by Matt Tracy

WASHINGTON (Reuters) – Financial markets, sensitive to geopolitical risks, are weighing the possible fallout from the war between Israel and Hamas and waiting to see whether the conflict will spread to other countries, which could lead to a further rise in oil prices and impact the global economy.

Israel said on Sunday that Gaza residents could continue fleeing south as its troops prepare to launch a ground assault on the Hamas-controlled enclave in retaliation for unprecedented attacks by the Palestinian group.

Oil prices jumped nearly 6% on Friday as investors priced in the possibility of broader conflict in the Middle East. The start of oil trading in Asia later on Sunday will likely provide an early indication of market sentiment.

“It appears we are heading toward a massive ground invasion of Gaza and a large-scale loss of life,” said Ben Cahill, senior fellow in the Energy Security and Climate Change Program at the Center for Strategic and International Studies ( CSIS). “Every time there is a conflict of this magnitude, there is a market reaction.”

The reaction over the past week has been relatively muted, although the Israeli shekel has taken a big hit.

“I don’t know if the markets will perform relatively well,” said Erik Nielsen, chief economic adviser at UniCredit Group. “It will almost certainly depend on whether this conflict remains localized or whether it escalates into a broader war in the Middle East.”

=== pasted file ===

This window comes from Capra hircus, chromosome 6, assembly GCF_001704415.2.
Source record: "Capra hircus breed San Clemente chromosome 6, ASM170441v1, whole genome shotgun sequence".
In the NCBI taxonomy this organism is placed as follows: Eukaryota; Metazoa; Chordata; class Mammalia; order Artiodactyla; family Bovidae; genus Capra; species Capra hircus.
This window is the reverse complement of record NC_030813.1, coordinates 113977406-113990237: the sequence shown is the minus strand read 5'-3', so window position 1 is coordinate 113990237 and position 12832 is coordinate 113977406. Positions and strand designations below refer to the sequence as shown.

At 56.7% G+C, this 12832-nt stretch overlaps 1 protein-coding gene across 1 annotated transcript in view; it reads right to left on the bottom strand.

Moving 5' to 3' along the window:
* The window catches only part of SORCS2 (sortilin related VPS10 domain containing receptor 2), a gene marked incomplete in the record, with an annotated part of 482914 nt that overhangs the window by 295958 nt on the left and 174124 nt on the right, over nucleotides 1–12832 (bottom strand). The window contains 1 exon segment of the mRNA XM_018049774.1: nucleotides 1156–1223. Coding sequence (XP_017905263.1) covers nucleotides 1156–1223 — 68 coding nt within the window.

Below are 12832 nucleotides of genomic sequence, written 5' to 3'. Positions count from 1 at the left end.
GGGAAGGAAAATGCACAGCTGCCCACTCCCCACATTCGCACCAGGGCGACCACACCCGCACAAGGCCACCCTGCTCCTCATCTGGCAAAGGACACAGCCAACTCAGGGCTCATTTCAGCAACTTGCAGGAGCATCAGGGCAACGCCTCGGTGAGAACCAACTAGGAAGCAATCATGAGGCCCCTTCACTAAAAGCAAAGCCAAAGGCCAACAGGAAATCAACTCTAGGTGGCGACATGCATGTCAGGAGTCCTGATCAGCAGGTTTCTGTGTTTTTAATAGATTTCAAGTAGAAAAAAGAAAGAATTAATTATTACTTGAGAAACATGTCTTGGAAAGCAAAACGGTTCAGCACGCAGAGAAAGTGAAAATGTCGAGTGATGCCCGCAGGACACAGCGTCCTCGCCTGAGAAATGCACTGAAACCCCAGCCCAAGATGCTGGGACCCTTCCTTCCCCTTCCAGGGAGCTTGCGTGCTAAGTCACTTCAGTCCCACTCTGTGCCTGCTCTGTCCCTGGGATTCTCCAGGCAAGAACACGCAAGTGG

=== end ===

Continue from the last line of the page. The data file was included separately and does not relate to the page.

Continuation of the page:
On Wall Street on Friday, the S&P 500 index fell 0.5% as investors turned to safe havens. Gold thus gained more than 3% and the US dollar reached its highest level in a week.

According to Bernard Baumohl, chief economist at the Economic Outlook Group in Princeton, New Jersey, an extension of the conflict would likely lead to an acceleration in inflation and, in turn, a rise in interest rates in the whole world.

However, while inflation and interest rates in other countries will likely rise in this doomsday scenario, the United States may be the exception as foreign investors pour capital into what they view as a safe haven in the event of global conflict, notes Bernard Baumohl.

“Interest rates could fall,” he added. “We should expect the dollar to strengthen.”

The war between Hamas and Israel represents one of the most significant geopolitical risks for oil markets since Russia’s invasion of Ukraine last year.

“If the war in Ukraine has taught us anything, it is that we should not underestimate the effect of geopolitics,” said George Moran, an economist at Nomura specializing in Europe, in a podcast from the bank.

Other energy markets could be affected, as recent events such as Chevron’s halting of natural gas exports via a major undersea pipeline between Israel and Egypt have shown.

Rising oil prices are not expected to have a significant impact on U.S. gas prices or consumer spending, analysts noted.

(Reporting Matt Tracy in Washington and Dhara Ranasinghe in London; Kate Entringer)

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